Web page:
Second, the NWE framework provides estimates of whole-watershed carbon exchange with the atmosphere, but it cannot parse out the contribution of the different ecosystems within a watershed to the total carbon exchange (i.e., their individual NEE). Thus, it does not provide information on where in the watershed carbon is withdrawn from or released to the atmosphere. Yet, the framework does inform where and how much carbon accumulates, which is in fact more important for developing climate mitigation strategies that aim to remove atmospheric CO2 by enhancing natural carbon sinks67. For such nature-based strategies to be effective, it is paramount that the CO2 is stored in the landscape and does not return to the atmosphere, at least on a short-term basis. For example, mitigation activities such as deforestation avoidance, reforestation, and afforestation count on a positive effect of increased atmospheric CO2 concentrations on the photosynthetic uptake of CO2 by forests68,69,70, a process referred to as the fertilization effect. However, recent ecosystem-scale experiments in mature forests have demonstrated that this positive effect on carbon uptake does not necessarily translate into increased tree growth and carbon sequestration71,72. Instead, most of the extra carbon taken up can be shortly released back to the atmosphere through root and soil respiration, thereby reducing the predicted efficacy of these climate mitigation activities72. Similarly, a potential increase in atmospheric carbon uptake by forests and wetlands would be in vain if this extra carbon is not stored but rapidly transferred to aquatic systems and emitted back to the atmosphere73. Hence, nature-based, climate mitigation strategies would greatly benefit from optimizing carbon accumulation rather than uptake. In this regard, the NWE framework offers a tool to understand where and how much atmospheric carbon is actually sequestered within the landscape, which can be used to support decision making.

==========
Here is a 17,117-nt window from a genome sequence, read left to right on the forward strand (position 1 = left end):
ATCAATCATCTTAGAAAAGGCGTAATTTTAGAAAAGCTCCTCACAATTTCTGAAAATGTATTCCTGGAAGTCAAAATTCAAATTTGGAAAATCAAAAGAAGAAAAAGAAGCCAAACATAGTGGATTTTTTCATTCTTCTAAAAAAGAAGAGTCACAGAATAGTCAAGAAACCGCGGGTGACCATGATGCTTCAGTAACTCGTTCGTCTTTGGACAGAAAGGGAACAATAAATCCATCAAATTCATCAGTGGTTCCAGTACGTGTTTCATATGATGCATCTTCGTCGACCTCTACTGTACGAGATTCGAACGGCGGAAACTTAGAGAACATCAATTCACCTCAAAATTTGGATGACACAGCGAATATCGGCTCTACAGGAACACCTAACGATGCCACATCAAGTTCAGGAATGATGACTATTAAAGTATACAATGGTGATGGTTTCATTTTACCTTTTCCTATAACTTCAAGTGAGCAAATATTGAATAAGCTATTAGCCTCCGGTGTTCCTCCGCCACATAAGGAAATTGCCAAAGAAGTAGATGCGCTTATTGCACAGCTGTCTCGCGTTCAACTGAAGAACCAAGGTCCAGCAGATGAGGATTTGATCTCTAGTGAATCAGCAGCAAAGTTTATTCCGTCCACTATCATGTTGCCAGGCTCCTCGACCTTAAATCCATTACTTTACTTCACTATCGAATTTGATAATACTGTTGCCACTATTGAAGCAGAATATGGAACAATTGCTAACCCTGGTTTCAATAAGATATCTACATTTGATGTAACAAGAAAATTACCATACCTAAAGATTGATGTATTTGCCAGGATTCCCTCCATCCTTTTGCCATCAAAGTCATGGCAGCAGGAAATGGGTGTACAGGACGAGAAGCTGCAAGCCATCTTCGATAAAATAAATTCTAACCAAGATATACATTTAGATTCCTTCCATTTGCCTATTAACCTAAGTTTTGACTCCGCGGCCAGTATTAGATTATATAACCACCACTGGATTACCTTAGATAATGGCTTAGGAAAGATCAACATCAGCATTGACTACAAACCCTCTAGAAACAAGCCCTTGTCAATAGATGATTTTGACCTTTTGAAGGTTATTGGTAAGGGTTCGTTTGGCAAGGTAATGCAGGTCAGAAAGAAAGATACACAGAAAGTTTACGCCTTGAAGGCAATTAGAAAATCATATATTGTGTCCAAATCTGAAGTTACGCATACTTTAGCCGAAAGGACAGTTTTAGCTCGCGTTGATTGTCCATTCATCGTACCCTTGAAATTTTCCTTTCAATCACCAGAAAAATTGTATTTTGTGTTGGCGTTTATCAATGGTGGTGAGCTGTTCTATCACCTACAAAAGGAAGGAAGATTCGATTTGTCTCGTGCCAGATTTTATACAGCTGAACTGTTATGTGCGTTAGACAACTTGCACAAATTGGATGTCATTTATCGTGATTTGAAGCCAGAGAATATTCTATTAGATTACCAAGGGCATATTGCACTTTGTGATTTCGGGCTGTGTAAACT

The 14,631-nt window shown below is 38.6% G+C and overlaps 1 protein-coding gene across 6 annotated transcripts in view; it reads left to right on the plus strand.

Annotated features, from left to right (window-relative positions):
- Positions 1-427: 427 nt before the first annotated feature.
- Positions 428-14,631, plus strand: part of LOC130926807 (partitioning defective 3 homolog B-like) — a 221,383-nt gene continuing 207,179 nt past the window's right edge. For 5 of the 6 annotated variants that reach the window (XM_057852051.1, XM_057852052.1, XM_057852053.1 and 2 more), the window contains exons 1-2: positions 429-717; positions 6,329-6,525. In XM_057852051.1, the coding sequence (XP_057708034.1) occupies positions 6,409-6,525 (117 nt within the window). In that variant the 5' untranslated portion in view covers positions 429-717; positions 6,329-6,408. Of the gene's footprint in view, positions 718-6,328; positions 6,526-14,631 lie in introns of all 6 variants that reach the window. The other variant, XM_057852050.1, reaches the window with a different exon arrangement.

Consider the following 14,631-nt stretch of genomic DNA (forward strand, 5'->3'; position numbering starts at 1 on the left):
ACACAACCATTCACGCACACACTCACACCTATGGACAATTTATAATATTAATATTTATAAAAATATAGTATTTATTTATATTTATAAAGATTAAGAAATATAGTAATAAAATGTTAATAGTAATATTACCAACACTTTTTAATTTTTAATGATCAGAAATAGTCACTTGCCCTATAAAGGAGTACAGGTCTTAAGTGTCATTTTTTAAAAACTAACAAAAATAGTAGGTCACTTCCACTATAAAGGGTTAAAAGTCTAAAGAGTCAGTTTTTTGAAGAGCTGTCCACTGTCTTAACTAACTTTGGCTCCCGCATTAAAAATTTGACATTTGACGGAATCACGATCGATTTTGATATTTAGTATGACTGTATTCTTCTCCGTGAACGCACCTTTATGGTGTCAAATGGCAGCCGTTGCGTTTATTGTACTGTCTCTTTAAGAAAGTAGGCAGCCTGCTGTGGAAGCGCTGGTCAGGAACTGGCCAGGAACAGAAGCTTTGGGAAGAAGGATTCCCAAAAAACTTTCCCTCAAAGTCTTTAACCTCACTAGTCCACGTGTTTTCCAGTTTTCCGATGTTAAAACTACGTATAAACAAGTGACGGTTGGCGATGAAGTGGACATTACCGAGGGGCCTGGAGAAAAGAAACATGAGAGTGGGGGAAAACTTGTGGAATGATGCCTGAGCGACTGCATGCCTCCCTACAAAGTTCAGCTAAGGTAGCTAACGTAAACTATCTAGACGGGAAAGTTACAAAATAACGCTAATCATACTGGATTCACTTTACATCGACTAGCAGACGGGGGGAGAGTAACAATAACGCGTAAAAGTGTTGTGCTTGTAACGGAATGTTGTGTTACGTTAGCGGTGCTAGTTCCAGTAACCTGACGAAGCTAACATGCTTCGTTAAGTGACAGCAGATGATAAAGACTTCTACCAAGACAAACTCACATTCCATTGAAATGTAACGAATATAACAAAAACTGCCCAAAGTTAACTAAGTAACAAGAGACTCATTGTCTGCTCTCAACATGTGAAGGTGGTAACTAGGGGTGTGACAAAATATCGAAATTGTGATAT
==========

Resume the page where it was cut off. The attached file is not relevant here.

A third limitation of the framework is that by definition watersheds are scale invariant, but land ownership is not. Implementation of strategies to account for and manage carbon will no doubt be defined across many different environmental and political boundaries. The NWE framework is a method to account for all carbon but calls inevitably for a more unified set of monitoring and verification procedures across political boundaries.